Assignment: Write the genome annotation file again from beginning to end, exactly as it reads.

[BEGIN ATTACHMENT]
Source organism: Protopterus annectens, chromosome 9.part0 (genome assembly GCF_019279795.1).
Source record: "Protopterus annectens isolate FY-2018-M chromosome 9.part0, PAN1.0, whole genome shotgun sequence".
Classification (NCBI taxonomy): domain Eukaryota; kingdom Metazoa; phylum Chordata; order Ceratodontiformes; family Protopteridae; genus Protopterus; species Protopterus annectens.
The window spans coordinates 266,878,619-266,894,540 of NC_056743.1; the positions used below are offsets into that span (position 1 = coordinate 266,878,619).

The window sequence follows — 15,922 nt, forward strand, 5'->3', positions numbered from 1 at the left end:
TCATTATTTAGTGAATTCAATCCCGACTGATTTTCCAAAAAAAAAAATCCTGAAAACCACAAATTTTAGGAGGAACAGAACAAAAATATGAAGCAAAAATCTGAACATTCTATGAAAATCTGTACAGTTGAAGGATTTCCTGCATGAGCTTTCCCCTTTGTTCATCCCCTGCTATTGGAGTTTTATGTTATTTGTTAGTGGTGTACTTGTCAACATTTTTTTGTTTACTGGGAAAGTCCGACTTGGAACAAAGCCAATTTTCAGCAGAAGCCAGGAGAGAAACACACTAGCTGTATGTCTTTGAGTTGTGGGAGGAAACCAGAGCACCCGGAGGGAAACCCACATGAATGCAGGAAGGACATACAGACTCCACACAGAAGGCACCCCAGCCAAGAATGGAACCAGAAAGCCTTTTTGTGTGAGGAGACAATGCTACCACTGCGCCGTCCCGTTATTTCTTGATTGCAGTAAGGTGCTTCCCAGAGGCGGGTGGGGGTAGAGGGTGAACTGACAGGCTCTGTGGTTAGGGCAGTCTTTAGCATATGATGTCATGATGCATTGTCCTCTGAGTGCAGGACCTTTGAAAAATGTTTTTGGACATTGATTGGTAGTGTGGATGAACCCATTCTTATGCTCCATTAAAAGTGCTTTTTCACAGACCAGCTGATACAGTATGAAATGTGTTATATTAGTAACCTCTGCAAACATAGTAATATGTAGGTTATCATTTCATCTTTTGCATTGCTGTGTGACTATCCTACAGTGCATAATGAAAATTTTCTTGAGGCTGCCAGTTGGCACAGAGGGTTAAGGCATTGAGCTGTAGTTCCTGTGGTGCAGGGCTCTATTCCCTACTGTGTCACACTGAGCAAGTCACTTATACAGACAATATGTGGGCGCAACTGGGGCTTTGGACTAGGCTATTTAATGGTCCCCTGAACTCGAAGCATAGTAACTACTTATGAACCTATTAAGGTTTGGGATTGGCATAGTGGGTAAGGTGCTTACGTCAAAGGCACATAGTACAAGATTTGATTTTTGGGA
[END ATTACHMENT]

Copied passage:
Source organism: Protopterus annectens, chromosome 9.part0 (genome assembly GCF_019279795.1).
Source record: "Protopterus annectens isolate FY-2018-M chromosome 9.part0, PAN1.0, whole genome shotgun sequence".
Classification (NCBI taxonomy): domain Eukaryota; kingdom Metazoa; phylum Chordata; order Ceratodontiformes; family Protopteridae; genus Protopterus; species Protopterus annectens.
The window spans coordinates 266,878,619-266,894,540 of NC_056743.1; the positions used below are offsets into that span (position 1 = coordinate 266,878,619).

The window sequence follows — 15,922 nt, forward strand, 5'->3', positions numbered from 1 at the left end:
TCATTATTTAGTGAATTCAATCCCGACTGATTTTCCAAAAAAAAAAATCCTGAAAACCACAAATTTTAGGAGGAACAGAACAAAAATATGAAGCAAAAATCTGAACATTCTATGAAAATCTGTACAGTTGAAGGATTTCCTGCATGAGCTTTCCCCTTTGTTCATCCCCTGCTATTGGAGTTTTATGTTATTTGTTAGTGGTGTACTTGTCAACATTTTTTTGTTTACTGGGAAAGTCCGACTTGGAACAAAGCCAATTTTCAGCAGAAGCCAGGAGAGAAACACACTAGCTGTATGTCTTTGAGTTGTGGGAGGAAACCAGAGCACCCGGAGGGAAACCCACATGAATGCAGGAAGGACATACAGACTCCACACAGAAGGCACCCCAGCCAAGAATGGAACCAGAAAGCCTTTTTGTGTGAGGAGACAATGCTACCACTGCGCCGTCCCGTTATTTCTTGATTGCAGTAAGGTGCTTCCCAGAGGCGGGTGGGGGTAGAGGGTGAACTGACAGGCTCTGTGGTTAGGGCAGTCTTTAGCATATGATGTCATGATGCATTGTCCTCTGAGTGCAGGACCTTTGAAAAATGTTTTTGGACATTGATTGGTAGTGTGGATGAACCCATTCTTATGCTCCATTAAAAGTGCTTTTTCACAGACCAGCTGATACAGTATGAAATGTGTTATATTAGTAACCTCTGCAAACATAGTAATATGTAGGTTATCATTTCATCTTTTGCATTGCTGTGTGACTATCCTACAGTGCATAATGAAAATTTTCTTGAGGCTGCCAGTTGGCACAGAGGGTTAAGGCATTGAGCTGTAGTTCCTGTGGTGCAGGGCTCTATTCCCTACTGTGTCACACTGAGCAAGTCACTTATACAGACAATATGTGGGCGCAACTGGGGCTTTGGACTAGGCTATTTAATGGTCCCCTGAACTCGAAGCATAGTAACTACTTATGAACCTATTAAGGTTTGGGATTGGCATAGTGGGTAAGGTGCTTACGTCAAAGGCACATAGTACAAGATTTGATTTTTGGGA